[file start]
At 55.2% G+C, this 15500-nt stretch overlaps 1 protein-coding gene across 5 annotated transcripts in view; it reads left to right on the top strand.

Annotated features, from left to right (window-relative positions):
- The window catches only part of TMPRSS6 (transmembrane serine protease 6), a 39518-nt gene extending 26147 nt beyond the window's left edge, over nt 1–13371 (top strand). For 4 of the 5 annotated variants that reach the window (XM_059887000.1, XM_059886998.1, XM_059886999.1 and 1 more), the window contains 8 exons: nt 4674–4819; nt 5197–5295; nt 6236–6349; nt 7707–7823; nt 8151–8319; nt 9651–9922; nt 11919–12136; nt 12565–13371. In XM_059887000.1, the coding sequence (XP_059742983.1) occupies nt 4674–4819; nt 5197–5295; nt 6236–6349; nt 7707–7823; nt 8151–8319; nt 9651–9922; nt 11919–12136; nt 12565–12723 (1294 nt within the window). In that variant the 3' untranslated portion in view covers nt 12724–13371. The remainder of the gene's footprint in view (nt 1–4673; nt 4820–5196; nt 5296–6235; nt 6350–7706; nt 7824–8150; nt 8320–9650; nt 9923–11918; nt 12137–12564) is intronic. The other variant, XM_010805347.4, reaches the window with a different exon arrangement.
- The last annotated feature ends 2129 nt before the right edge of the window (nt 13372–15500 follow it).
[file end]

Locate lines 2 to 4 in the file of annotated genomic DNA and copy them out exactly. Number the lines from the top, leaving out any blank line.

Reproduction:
Annotated features, from left to right (window-relative positions):
- The window catches only part of TMPRSS6 (transmembrane serine protease 6), a 39518-nt gene extending 26147 nt beyond the window's left edge, over nt 1–13371 (top strand). For 4 of the 5 annotated variants that reach the window (XM_059887000.1, XM_059886998.1, XM_059886999.1 and 1 more), the window contains 8 exons: nt 4674–4819; nt 5197–5295; nt 6236–6349; nt 7707–7823; nt 8151–8319; nt 9651–9922; nt 11919–12136; nt 12565–13371. In XM_059887000.1, the coding sequence (XP_059742983.1) occupies nt 4674–4819; nt 5197–5295; nt 6236–6349; nt 7707–7823; nt 8151–8319; nt 9651–9922; nt 11919–12136; nt 12565–12723 (1294 nt within the window). In that variant the 3' untranslated portion in view covers nt 12724–13371. The remainder of the gene's footprint in view (nt 1–4673; nt 4820–5196; nt 5296–6235; nt 6350–7706; nt 7824–8150; nt 8320–9650; nt 9923–11918; nt 12137–12564) is intronic. The other variant, XM_010805347.4, reaches the window with a different exon arrangement.
- The last annotated feature ends 2129 nt before the right edge of the window (nt 13372–15500 follow it).